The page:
I’m sure I must appear the most contrary of gardeners. While most people will stroll along the borders marvelling at the fabulous specimens arranged within, I spend half my time peering at the lawn or at cracks in the paving to see what's taken root of its own accord. It’s in exactly this kind of situation where I’m likely to encounter birdsfoot trefoil, a plant which the Victorians, for reasons best known to themselves, associated with dark feelings of revenge. But, since they used to cover the legs of tables and chairs the better to guard against shocking the ladies into a faint, I think it’s safe to ignore that as bonkers.
The flowers of birdsfoot trefoil are yellow – yellow as surely it was intended to be from the very beginning. Not a jaundiced yellow, or a chlorotic yellow - colours that signal sickness and infirmity – but a joyful, life-affirming, rich shade of yellow, like the yolk of a really good egg. This, together with the reddish blush to the buds, is reflected in two of the common names of Lotus corniculatus, ‘Hen and chickens’ and ‘Bacon and eggs’.
The long, narrow seed pods, with a little imagination, will conjure up an image of a bird’s foot. A slightly more active imagination, and perhaps a drink or three, might lead you to ‘Granny’s toenails’ or even ‘Devil’s Fingers’.
The 'trefoil' reference manages to be simultaneously both descriptive and somewhat inaccurate, as while the compound leaf has three large leaflets to the front, the attentive observer will spy two smaller ones to the rear. Sneaky.
A member of the pea and bean family, this is a useful weed, valued as a forage crop for livestock and for stabilising soil on grassy banks and alopes, where its low, ground hugging habit proves to bean asset. Being a legume, it also fixes nitrogen with its roots, and so acts as a useful crop for soil improvement. Although it’s a plant of grasslands with a particularly wide distribution, I don’t often encounter it on a daily basis (its diminutive distant cousin, yellow hop clover Trifolium campestre, is far more common, just as useful a plant, though not nearly so attractive), probably due to the rich, damp qualities of the local soils in all but the hottest of summers. The specimen in the photograph was found in a roadside verge, merrily flowering away until cruelly mown down. As a plant that copes well with close cropping, I expect to see it make a full recovery in fairly short order.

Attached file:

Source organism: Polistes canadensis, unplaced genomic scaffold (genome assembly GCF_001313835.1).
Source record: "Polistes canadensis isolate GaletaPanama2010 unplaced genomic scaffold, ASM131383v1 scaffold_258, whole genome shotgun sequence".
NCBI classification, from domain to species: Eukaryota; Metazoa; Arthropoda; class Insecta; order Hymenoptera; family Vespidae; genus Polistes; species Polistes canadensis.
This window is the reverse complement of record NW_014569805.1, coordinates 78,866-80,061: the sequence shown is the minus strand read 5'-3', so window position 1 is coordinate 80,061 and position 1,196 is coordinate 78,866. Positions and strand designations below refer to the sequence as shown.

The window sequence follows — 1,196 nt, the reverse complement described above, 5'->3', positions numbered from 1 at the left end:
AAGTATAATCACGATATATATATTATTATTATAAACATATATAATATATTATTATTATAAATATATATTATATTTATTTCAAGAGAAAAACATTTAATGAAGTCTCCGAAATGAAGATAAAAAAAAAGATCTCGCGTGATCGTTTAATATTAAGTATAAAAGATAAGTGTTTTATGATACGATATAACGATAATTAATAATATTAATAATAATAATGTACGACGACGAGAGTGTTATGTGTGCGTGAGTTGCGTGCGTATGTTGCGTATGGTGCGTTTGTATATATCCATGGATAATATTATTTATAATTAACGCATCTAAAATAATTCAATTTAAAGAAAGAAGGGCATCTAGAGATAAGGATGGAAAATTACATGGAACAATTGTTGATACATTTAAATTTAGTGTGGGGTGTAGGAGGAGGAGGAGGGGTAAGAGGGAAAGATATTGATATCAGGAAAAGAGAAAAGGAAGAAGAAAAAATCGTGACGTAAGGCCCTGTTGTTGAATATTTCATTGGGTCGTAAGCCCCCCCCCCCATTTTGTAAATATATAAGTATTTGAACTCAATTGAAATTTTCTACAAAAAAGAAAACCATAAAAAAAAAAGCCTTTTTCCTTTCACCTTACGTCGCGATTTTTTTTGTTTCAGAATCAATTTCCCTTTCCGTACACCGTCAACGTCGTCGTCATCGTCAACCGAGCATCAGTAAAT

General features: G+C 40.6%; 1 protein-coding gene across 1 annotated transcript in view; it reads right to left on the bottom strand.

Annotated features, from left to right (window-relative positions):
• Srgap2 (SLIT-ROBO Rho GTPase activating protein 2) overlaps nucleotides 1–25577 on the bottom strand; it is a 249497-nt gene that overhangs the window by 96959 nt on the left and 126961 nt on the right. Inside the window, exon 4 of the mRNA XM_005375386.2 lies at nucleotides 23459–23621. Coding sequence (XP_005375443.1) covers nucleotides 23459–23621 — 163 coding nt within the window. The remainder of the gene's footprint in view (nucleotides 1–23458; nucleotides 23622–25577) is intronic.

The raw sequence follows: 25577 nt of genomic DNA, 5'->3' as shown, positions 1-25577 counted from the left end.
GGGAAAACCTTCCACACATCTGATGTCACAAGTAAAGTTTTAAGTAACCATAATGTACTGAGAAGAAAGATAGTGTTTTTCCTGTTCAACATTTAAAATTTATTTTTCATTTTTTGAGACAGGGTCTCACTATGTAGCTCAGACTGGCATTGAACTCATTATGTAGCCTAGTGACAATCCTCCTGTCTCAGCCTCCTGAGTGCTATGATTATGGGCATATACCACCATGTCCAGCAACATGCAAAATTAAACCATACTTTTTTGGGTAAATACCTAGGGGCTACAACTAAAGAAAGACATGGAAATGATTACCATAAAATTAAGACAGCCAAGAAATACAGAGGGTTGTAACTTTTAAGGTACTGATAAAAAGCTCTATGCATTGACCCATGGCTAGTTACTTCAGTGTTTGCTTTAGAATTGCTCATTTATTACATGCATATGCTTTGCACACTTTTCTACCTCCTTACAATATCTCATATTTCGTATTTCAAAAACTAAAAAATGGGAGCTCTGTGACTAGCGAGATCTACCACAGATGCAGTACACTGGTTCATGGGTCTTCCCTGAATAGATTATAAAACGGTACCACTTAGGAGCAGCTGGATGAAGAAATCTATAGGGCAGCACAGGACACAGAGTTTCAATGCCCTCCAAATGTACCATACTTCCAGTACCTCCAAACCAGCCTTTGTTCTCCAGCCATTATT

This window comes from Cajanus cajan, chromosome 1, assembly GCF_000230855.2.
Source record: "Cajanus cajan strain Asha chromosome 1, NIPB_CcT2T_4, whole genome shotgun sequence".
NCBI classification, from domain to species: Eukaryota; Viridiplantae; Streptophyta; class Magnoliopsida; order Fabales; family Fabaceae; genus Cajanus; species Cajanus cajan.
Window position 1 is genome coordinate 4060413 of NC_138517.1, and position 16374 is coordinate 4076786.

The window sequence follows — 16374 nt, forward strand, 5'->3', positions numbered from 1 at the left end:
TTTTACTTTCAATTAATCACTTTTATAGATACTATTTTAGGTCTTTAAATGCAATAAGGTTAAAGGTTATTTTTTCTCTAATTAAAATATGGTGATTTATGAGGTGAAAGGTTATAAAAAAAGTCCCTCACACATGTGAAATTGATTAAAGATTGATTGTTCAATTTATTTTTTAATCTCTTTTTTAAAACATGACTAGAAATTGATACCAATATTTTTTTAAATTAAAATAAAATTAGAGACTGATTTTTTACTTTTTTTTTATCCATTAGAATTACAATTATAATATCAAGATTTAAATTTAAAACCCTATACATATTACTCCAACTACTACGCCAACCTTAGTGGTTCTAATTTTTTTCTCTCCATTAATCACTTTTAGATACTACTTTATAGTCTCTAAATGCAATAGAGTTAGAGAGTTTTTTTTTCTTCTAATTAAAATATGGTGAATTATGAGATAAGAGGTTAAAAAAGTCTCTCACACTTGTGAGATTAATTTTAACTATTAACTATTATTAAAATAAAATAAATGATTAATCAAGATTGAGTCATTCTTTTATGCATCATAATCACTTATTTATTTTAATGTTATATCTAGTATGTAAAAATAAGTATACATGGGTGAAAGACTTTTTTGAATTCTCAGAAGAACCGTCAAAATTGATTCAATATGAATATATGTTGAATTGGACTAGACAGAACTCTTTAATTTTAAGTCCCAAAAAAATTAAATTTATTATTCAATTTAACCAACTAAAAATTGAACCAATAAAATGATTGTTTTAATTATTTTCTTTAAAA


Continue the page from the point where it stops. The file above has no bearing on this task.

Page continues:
Honeybees are particularly fond of the pea-like flowers, as you can see in the following video clip from youtube.
Butterflies and moths, including the common blue and the five and six spot burnet, value birdsfoot trefoil as source of larval food, and while I’m happy for them, I’ll not be munching any of it in hurry. The small amount of cyanide produced when crushing all parts of the plant might not be present in lethal quantities, but probably best avoided to avoid discomfort, although the flowers may be used in an infusion as a sedative.